Australia’s all-time leading goal scorer Tim Cahill will earn his 108th and final cap against Lebanon tonight. In his own words, the former Everton star looks back on his Socceroos career which included five memorable World Cup goals.
On having to wait to make his Socceroos debut at 25 after being considered ineligible by FIFA due to playing for Samoa at age 14.
I was just letting common-sense prevail because there was so much talk around it and so much details and minor facts.
It wasn’t until Frank Farina (former Socceroos coach) reached out and people like Bonita Mersiades ( former Socceroos team manager) that helped to clear my name to allow me to play.
That’s when all the alarm bells started ringing that I was eligible to play for other countries that were on my passport.
The thing was there was so many options I had phone calls from Ireland and with my background being English I could have played for them as well.
But In the end I chose Australia and it was very straight forward and the rest is history.
On being notified by Gus Hiddink before the Socceroos first game at the 2006 Germany World Cup that he was to start against Japan but finding out the next morning he was on the bench.
Gus Hiddink was just business. There wasn't any real emotion between us there was no connection and I don’t think at that time he wanted a connection with any of the players.
What was it like the morning of the game? It was difficult but you are not the only player in the team.
Still to this day I don’t classify myself as the only player that needs to play. I always think about the others around me and what’s important for the team.
Regardless of whether people think that decisions don’t suit them, you have to overcome that with your own mental strength and what you can do on the football pitch.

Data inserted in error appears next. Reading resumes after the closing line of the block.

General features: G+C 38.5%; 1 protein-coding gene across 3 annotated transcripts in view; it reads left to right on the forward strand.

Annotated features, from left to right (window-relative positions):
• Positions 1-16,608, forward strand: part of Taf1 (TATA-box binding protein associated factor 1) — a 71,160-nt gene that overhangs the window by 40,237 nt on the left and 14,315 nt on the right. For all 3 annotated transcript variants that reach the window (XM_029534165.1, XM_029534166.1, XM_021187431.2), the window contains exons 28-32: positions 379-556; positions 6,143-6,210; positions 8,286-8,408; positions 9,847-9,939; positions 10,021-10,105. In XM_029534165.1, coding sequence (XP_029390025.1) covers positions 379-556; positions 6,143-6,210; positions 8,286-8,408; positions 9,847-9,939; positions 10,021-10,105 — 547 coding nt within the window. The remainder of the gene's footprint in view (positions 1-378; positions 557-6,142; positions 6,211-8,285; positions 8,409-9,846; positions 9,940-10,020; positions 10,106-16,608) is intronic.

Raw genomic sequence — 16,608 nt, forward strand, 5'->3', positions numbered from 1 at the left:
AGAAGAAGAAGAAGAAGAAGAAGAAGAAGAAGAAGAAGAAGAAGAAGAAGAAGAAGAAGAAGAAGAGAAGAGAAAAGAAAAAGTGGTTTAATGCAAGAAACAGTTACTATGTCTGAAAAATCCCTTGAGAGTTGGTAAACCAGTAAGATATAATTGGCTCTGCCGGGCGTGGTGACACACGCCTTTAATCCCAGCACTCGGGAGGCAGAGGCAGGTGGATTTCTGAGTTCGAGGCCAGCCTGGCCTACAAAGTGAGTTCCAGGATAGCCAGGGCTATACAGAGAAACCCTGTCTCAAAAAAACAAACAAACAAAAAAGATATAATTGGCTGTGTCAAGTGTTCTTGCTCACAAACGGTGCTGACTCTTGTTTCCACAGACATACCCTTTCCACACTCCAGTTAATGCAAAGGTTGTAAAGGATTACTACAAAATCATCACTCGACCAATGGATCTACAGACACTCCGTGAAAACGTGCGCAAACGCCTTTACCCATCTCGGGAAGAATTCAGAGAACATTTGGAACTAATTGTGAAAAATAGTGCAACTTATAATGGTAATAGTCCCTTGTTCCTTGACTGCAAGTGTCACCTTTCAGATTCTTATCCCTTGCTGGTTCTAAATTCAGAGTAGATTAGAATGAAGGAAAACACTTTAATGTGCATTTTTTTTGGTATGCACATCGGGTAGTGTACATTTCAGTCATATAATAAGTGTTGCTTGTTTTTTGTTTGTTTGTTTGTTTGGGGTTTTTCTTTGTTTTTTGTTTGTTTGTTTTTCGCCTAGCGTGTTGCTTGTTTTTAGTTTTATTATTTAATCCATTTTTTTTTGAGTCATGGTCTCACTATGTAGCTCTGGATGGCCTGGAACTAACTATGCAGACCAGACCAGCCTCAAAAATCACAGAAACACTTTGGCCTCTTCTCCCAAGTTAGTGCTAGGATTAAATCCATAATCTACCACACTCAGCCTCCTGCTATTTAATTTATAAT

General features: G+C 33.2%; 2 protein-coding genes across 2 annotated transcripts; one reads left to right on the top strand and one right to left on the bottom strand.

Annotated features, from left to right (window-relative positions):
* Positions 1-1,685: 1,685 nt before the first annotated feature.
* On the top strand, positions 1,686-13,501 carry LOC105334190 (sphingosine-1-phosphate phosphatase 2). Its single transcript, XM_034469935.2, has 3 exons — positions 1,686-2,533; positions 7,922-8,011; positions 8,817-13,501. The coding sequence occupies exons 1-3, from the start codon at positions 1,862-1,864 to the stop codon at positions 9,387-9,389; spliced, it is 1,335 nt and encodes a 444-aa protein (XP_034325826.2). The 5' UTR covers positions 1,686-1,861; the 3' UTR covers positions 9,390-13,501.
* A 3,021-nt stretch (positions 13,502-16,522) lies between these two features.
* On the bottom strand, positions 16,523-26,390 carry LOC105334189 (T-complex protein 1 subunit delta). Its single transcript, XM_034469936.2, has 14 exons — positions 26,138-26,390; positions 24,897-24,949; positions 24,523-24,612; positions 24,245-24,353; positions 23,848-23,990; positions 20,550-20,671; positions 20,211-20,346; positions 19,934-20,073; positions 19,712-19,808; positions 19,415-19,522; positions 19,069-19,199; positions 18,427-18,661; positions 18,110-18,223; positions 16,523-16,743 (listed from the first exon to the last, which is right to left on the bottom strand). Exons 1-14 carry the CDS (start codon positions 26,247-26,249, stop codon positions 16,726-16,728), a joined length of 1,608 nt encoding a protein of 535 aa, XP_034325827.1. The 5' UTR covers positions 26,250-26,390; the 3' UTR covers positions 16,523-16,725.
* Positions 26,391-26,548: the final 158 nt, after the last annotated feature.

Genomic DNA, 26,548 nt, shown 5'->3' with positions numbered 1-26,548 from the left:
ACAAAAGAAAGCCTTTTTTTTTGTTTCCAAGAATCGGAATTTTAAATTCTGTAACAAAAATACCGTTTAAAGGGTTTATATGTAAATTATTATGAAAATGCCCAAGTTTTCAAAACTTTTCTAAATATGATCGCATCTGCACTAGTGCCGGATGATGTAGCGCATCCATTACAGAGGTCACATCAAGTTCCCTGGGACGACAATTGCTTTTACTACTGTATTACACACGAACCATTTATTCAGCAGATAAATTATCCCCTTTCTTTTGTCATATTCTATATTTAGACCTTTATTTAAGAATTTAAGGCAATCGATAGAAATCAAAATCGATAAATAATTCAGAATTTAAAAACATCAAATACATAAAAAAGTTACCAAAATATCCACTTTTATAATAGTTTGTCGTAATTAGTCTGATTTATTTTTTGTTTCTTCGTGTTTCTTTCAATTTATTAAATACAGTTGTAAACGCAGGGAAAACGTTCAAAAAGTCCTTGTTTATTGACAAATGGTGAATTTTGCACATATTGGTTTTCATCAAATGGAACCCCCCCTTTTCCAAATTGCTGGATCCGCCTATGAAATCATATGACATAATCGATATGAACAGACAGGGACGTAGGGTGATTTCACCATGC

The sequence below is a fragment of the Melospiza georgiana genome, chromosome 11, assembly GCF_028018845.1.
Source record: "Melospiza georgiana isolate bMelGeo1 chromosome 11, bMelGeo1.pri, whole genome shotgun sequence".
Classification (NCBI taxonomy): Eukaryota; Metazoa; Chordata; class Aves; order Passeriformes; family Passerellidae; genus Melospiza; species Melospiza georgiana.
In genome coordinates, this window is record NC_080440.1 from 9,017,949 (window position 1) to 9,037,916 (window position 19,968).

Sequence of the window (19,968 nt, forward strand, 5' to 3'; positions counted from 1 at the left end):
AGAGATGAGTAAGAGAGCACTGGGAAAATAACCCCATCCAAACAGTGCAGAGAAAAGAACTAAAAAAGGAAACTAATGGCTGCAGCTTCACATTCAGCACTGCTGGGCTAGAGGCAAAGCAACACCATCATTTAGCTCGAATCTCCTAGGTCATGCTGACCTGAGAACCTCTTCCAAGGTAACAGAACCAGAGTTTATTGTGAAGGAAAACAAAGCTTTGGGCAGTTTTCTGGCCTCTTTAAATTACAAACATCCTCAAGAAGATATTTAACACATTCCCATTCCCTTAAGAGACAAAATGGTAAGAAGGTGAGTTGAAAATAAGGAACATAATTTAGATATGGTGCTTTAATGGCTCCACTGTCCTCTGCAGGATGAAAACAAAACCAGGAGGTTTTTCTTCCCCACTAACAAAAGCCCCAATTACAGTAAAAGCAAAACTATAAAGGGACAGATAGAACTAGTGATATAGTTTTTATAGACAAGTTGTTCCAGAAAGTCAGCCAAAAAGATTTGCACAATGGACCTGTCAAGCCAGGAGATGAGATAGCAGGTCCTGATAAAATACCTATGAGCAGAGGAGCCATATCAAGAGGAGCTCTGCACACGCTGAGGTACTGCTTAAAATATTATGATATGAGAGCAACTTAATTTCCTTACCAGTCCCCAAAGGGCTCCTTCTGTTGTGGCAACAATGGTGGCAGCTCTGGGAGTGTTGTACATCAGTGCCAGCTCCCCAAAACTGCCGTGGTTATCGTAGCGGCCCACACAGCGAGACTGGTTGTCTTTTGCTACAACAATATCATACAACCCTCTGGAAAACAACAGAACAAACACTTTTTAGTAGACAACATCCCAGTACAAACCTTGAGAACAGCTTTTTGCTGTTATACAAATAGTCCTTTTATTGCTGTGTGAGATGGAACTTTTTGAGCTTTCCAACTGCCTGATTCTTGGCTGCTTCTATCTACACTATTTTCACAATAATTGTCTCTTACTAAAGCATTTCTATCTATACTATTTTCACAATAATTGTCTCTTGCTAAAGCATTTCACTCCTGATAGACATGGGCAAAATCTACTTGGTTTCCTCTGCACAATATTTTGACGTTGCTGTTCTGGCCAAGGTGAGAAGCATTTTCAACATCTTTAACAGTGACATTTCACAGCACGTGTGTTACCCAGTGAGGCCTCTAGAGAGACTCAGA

That was an amazing day overall for me, because I ended up scoring the first ever goal for Australia, and the second, and helped my country get back into it.
In a situation that anyone else could’ve cracked or taken it the wrong way, I focused on the team instead of myself.
I focused from a very young age that a team is not around one player, it’s around everyone. Sometimes you don’t have to like your boss to do your job, you just have to be professional and in the end it was all business.
On picking out a favourite strike out from the five goals scored for Australia at the FIFA World Cup.
It’s tough. The first ever goal for Australia was amazing because of what it meant but the second one was just as sweet with it hitting both posts and then rustling into the back of the net.
Then you look at the goal at the 2010 World Cup against Serbia and Montenegro.
I got a red card before that game against Germany and I missed the Ghana match and I made it my mission to win the game. I scored with a goal to beat Branislav Ivanovic and Nemanja Vidic.
Then you look at the 2014 World Cup. Obviously the strike against Holland was special. It was a moment – it was something that was spontaneous.
Everything that I wanted to do worked out – sometimes you hit those and they end up in the stand and sometimes they hit the back of the net... and I hit the back of the net.
Then there was the other goal against Chile that got us back into the game.
But all my goals are special to me. It’s hard enough to get to a World Cup let alone to score in three.